A Brief History of the Breed
The Tennessee Walking Horse breed began when Confederate Pacers were crossed with Union Trotters. The blood of the Thoroughbred, Standardbred, Morgan and the American Saddlebred also contributed to the development of the "world's greatest pleasure, trail and show horse." This horse was initially used mainly for utility and riding stock ,but quickly gained popularity for its ease of gait and ability to stride faultlessly over the hills and valleys of middle Tennessee. The Tennessee Walking Horse has gained popularity throughout the world for its gentle disposition and versatiliy. The docile temperament and smootheasy gaits cause him to be in demand as an English or Western pleasure mount.
There are many breeds of horses, but only one Tennessee Walking Horse! This member of the light breeds of the equine family is no mystery horse, nor is there anything of magic or difficulty in understanding about his makeup. In the beginning came the Narragansett and Canadian Pacer. The War Between the States occasioned the cross-breeding of the Confederate Pacers and Union Trotters; thus the Southern Plantation Walking Horse or Tennessee Pacer came into being. Next came the blood of the Thoroughbred, Standardbred, Morgan and the American Saddlebred. All were fused into one animal in the middle Tennessee bluegrass region. The result, over countless years, was the "world's greatest pleasure, trail, and show horse," -the first breed of horse that bear a state name- the Tennessee Walking Horse. For those who think the Walking Horse is comparatively new on the equine scene, pages of history reflect the strong influence this animal has had in the building of this great land and in the daily lives of our forefathers. Mainly used for utility and riding stock, he gained wide popularity for this ease of gait and ability to stride faultlessly over hills and through the valleys of the rocky middle Tennessee terrain. Being used as a utility animal for all type of farm work, as well as family transportation and recreation, the old Plantation type horse was not trained for showing in those days. This natural gait was most often inherited from his breeding. In 1885, a cross between a stallion called Allendorf from the Hambletonian family of trotters, and Maggie Marshall, a Morgan mare, resulted a black colt with a white blaze, off hind coronet and near hind sock, Black Allan, foal of 1886. He was later to be chosen by the Tennessee Walking Horse Breeder's Association as the foundation sire of the Tennessee Walking Horse breed and designated as Allan F-1. A cross between Allan and the Tennessee Pacer helped produced today's Tennessee Walking Horse. The Tennessee Walking Horse has impressed the world with its gentle disposition and its kinddly manner and continues to prove itself as one of the most versatile horses in the land. This docile temperament, together with its smooth and easy gaits, has caused it to be much in demand across the United States and abroad. It serves nobly as an English or Western pleasure mount and has taken the young, the aged, the timid, as well as experienced riders along pleasant path and trails.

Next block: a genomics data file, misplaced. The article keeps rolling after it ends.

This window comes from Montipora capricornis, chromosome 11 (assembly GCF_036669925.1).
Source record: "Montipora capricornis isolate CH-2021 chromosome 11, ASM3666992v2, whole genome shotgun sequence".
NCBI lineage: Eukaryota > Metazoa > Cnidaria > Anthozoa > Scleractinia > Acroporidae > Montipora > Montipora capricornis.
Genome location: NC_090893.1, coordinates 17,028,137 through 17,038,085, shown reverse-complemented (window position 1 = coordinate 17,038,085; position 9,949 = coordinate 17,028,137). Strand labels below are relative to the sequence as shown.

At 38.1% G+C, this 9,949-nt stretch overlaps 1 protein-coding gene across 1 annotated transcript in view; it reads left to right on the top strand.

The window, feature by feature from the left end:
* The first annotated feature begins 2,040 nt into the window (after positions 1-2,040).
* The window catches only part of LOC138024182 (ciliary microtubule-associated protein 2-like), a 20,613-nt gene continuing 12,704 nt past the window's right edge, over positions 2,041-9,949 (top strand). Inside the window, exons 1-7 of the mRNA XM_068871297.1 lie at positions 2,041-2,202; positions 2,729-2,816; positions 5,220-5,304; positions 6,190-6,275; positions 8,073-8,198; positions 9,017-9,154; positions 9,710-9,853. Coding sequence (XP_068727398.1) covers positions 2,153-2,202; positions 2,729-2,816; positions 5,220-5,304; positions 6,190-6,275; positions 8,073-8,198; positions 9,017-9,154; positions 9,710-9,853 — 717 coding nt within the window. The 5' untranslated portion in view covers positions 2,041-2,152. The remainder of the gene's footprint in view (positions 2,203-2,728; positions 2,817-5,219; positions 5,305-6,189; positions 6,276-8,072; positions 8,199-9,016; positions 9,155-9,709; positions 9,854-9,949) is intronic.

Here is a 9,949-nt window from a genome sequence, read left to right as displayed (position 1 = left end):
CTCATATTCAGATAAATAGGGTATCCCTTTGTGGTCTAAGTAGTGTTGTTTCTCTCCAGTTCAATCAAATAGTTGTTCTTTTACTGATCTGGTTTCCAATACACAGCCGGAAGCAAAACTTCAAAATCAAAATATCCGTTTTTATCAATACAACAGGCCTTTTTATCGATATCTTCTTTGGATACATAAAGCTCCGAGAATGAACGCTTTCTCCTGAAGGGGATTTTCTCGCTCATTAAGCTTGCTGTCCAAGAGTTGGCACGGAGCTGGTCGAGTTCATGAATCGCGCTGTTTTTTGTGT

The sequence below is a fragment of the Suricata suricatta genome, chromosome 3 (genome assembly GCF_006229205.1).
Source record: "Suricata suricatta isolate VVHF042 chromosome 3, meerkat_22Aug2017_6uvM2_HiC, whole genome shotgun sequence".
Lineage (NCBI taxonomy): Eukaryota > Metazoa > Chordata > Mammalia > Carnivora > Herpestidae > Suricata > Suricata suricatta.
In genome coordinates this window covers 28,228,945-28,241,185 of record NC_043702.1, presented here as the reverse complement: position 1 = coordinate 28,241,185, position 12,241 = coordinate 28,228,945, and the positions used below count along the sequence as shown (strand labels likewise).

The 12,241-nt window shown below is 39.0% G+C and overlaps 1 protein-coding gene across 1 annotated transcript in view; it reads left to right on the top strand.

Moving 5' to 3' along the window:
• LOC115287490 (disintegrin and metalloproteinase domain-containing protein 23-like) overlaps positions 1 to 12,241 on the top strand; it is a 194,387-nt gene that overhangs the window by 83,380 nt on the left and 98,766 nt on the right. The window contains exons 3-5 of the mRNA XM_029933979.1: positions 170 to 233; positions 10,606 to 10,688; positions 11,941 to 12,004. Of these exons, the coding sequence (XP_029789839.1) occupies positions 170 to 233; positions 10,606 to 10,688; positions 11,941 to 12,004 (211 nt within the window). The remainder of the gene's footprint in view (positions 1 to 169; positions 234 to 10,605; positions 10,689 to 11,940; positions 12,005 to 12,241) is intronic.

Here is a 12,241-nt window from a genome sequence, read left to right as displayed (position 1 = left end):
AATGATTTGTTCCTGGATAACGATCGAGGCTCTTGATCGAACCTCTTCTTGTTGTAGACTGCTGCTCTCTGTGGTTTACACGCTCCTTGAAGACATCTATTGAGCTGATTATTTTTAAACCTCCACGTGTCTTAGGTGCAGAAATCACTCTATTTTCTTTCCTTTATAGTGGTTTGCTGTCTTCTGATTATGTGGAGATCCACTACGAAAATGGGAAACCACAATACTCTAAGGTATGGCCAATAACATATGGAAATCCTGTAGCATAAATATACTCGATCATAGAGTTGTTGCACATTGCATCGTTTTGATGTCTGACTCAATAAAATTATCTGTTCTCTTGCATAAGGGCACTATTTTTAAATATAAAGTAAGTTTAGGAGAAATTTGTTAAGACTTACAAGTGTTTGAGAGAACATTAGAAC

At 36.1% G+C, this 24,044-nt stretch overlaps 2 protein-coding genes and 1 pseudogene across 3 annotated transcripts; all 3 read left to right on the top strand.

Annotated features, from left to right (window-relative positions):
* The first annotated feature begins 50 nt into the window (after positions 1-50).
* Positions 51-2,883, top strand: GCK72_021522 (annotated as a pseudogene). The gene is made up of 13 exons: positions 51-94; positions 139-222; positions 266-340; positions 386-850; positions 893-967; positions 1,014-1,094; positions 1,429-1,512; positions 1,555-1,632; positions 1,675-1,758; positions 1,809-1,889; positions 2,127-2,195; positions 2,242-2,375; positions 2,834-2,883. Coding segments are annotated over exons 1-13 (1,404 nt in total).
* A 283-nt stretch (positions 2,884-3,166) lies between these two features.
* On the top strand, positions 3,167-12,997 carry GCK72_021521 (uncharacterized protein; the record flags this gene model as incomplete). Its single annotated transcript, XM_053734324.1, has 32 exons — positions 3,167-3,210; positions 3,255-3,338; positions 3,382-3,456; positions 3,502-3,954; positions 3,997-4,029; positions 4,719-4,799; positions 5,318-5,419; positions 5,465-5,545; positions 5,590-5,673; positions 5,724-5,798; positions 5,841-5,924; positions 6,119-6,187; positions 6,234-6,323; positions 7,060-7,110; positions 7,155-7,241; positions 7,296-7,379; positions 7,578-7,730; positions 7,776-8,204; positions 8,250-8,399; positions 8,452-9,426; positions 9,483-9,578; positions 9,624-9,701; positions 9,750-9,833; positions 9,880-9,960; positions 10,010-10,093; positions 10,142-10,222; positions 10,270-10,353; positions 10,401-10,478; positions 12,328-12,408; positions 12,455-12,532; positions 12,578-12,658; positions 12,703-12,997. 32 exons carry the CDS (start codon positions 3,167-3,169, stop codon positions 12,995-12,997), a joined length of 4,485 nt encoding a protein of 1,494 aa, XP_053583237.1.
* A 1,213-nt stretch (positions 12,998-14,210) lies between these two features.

The Gaits of a Tennessee Walking Horse
The flat foot walk, running walk and canter are natural, inherited gaits and can easily be recognized from the time a young foal starts to amble beside its mother, with rhytmic coordination of legs, head and body movement. The flat walk and the famed unique running walk are both basic, loose, four-cornered gaits, a 1-2-3-4 beat with each of the horses' hooves hitting the ground separately at regular intervals -first the left front, then the right rear, the right front, followed by the left rear. As he moves, his head will nod in rhythm with the regular rise and fall of his hooves, overstriding with his hind foot the track left by his front foot -left rear over left front, right rear over right front. In general, he should travel in a straight, direct motion, never winging, crossing or swinging. The flat walk should be loose, bold and square with plenty of shoulder motion. The running walk should also be executed with loose ease of movement, pulling with the fore feet, pushing and driving with the hind. There should be noticeable difference in the rate of speed between the flat walk and the running walk. But a good running walk should never allow proper form to be sacrificed for excessive speed. The rocking chair canter is a high rolling collected gallot with distinct head motion, chin tucked and in smooth collected movement.
The Perfect Mount!
The world's greatest pleasure, trail and show horse The Tennessee Walking Horse is not enly exciting in the show ring but also out of the ring. It is the perfect mount for pleasure and trail riding, as well as a working horse. Because of the easy gaits and even temperament, a rider can comfortably stay in the saddle many hours longer. With the increased interest in trail and endurance rides across the country, the riding value of the Tennessee Walker steadily climbs. Both horse and rider come through less fatigued because of the durability, strength, and smoothness of the walking horse gaits. Highly used in the Ride-A-Thons of yesteryear, one can't argue with success, and consequently, the Tennessee Walking Horse's talent as both a pleasure and trail horse is being more and more widely recognized. It isn't unusual to find him on the trails and hillsides of the country.